The Latest from Priority Sports
The Latest from Priority Sports
Josh McCown has been here before. He’s the starting quarterback for an NFL team, playing a position that eventually will belong to somebody else.
McCown, 38, knows that Sam Darnold is the Jets’ quarterback of the future and his job is to make it hard for the first-round draft pick to wrest that job in the present.
“I think you just want to go out there and continue to do that,” McCown said Thursday. “So you absolutely view yourself as the starter. I understand the dynamics of why Sam was drafted and I respect that and at some point there’s going to be time for him to step in there, whenever the case may be.”
McCown provided the stability the Jets needed last season while they searched for a new quarterback. McCown had one of his best seasons in 2017, setting career highs in completions (267), completion percentage (67.3), touchdowns (18) and passing yards (2,926). It resulted in only five wins and McCown’s season ended after 13 games when he suffered a broken hand in Denver.
After the season, McCown met with his family and thought about retiring but his kids pushed him to play another season, which will be his 16th. McCown wanted to remain with the Jets because of the strong relationship he had in the locker room, with coach Todd Bowles and new offensive coordinator Jeremy Bates.
“That’s it, it’s a year-to-year thing at my age and at my kids’ ages,” he said. “My boys being in high school soon it’s about keeping those things in perspective and the dynamic of our family. How all that is working is the most important thing.”
In the offseason, the Jets tried to sign Kirk Cousins in free agency, even offering a larger financial package than what their nearest competitors, the Vikings, did. But Cousins signed a three-year, $84-million deal with the Vikings and the Jets quickly moved on to sign McCown for one-year totalling $10 million. The Jets also signed Teddy Bridgewater, a 25-year old former Pro Bowler coming off a severe knee injury.
McCown’s career is filled with people trying to replace him since he entered the league in 2002 as a third-round pick by Arizona.
After being the primary starter in 2004, he was replaced by Kurt Warner the following season. In 2008 he signed with Miami to become the starter, only to get traded before the start of the season because the Dolphins signed Chad Pennington. In 2013 he replaced an injured Jay Cutler in Chicago as the Bears went on a playoff run. But ultimately the Bears, as expected, went with Cutler long-term,.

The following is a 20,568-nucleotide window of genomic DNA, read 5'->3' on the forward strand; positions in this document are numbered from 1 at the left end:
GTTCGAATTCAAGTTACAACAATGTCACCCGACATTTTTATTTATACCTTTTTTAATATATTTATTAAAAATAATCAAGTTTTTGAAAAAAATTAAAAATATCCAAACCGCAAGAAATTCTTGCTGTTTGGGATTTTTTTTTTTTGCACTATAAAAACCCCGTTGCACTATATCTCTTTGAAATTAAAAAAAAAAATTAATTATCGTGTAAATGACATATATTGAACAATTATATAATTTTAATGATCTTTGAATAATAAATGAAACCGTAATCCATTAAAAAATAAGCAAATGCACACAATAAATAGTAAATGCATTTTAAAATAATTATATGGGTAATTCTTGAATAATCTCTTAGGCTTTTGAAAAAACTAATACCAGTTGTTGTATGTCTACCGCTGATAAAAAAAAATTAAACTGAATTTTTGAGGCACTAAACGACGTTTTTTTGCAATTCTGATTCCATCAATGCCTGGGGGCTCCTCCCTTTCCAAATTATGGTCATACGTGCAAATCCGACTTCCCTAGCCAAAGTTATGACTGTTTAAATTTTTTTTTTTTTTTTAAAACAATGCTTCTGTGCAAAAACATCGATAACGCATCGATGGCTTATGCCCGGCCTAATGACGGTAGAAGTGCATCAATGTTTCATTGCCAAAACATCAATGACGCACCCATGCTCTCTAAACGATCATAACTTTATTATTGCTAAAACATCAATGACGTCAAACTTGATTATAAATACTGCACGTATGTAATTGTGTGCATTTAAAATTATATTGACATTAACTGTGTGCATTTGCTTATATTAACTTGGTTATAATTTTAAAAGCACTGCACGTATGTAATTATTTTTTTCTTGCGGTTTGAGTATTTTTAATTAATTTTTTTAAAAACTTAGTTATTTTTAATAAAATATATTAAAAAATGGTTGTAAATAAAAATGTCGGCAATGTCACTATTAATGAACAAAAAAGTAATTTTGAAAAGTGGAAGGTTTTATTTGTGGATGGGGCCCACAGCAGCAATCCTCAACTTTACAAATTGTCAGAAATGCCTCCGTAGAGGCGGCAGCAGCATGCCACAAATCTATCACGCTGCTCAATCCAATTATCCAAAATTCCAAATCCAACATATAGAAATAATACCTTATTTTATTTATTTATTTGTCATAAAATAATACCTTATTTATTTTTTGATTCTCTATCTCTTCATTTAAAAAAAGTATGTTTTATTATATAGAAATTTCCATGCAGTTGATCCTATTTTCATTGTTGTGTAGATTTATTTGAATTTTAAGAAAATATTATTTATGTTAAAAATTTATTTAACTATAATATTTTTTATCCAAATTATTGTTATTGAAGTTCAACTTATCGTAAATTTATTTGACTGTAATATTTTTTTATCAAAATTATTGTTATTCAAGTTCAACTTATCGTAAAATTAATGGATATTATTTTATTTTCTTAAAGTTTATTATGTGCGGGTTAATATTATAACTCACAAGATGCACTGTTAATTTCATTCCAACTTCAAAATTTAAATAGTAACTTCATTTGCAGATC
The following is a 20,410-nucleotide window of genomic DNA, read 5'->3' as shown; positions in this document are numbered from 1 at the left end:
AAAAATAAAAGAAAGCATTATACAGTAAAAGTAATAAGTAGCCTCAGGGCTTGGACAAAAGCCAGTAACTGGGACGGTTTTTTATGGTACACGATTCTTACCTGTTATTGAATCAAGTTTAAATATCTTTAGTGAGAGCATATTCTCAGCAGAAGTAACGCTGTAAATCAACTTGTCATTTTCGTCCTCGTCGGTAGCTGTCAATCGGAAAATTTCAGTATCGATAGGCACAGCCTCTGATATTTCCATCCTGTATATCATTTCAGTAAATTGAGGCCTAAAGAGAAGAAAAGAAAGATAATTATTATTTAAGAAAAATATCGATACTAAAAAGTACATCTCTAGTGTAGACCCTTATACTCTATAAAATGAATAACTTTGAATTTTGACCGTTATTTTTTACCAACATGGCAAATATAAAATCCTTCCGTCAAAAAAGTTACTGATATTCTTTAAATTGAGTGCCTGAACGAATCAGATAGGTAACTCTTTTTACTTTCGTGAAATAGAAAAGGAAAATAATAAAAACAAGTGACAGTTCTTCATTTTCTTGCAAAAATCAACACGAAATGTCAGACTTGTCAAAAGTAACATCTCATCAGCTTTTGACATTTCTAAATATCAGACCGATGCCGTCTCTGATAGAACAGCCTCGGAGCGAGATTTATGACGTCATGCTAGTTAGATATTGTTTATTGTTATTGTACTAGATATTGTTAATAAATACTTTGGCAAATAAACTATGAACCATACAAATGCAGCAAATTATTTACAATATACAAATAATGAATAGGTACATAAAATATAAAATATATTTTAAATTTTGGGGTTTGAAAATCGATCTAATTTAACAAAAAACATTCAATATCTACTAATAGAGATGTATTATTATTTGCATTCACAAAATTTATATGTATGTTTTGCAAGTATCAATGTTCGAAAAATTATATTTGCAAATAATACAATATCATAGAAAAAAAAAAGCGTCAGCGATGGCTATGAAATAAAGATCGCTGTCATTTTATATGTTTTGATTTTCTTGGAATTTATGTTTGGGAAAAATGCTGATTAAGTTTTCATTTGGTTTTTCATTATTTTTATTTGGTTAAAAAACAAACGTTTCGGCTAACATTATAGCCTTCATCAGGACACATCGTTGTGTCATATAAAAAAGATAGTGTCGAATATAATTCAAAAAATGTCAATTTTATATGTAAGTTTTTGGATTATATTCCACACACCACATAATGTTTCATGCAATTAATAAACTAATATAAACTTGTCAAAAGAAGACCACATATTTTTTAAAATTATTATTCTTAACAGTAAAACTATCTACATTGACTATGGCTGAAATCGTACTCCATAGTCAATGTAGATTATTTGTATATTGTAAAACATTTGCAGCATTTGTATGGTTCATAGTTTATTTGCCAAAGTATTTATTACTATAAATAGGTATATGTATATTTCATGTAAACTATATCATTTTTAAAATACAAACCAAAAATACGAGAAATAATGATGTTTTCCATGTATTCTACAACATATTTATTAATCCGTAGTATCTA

After earning the starting job in Tampa Bay in 2014, McCown struggled and was replaced by Shaun King. McCown’s career even got him to Cleveland but a shoulder injury cost him the starting job in 2016 and he was replaced by rookie Cody Kessler.
McCown was out of the NFL for a year in 2010, playing in the United Football League.
“I think for me, ever since I was out of the league and I got back in, once you go through that feeling of being out of the league, you really kinda had a different mindset,” McCown said. “Coming back in, its always taking it year-to-year and even breaking it down day-to-day and you appreciate every moment. You never know when it’s going to be done.”
As he enters the final stages of his career, McCown isn’t fearful of losing a starting job that one day will belong to Darnold. And with the addition of Bridgewater, McCown isn’t guaranteed the starting job this season.
McCown never has played scared or discounted his abilities. He knows this could be his last chance as a starting quarterback, no matter how fleeting it may seem. McCown said he has enjoyed teaming with Bridgewater and Darnold during the offseason workouts. He said the two younger players have pushed him to become better. It’s something that he’s embraced.
“Heck yeah, that’s how it’s supposed to be,” McCown said of the competition. “I think that’s healthy, that’s the idea, that’s what I mean. This group can make it competitive and if we can bring Sam along quickly and get him going and Teddy gets back to where he needs to be and hopefully I can build on what I did last year, for us, if we compete, that’s helpful for everybody.”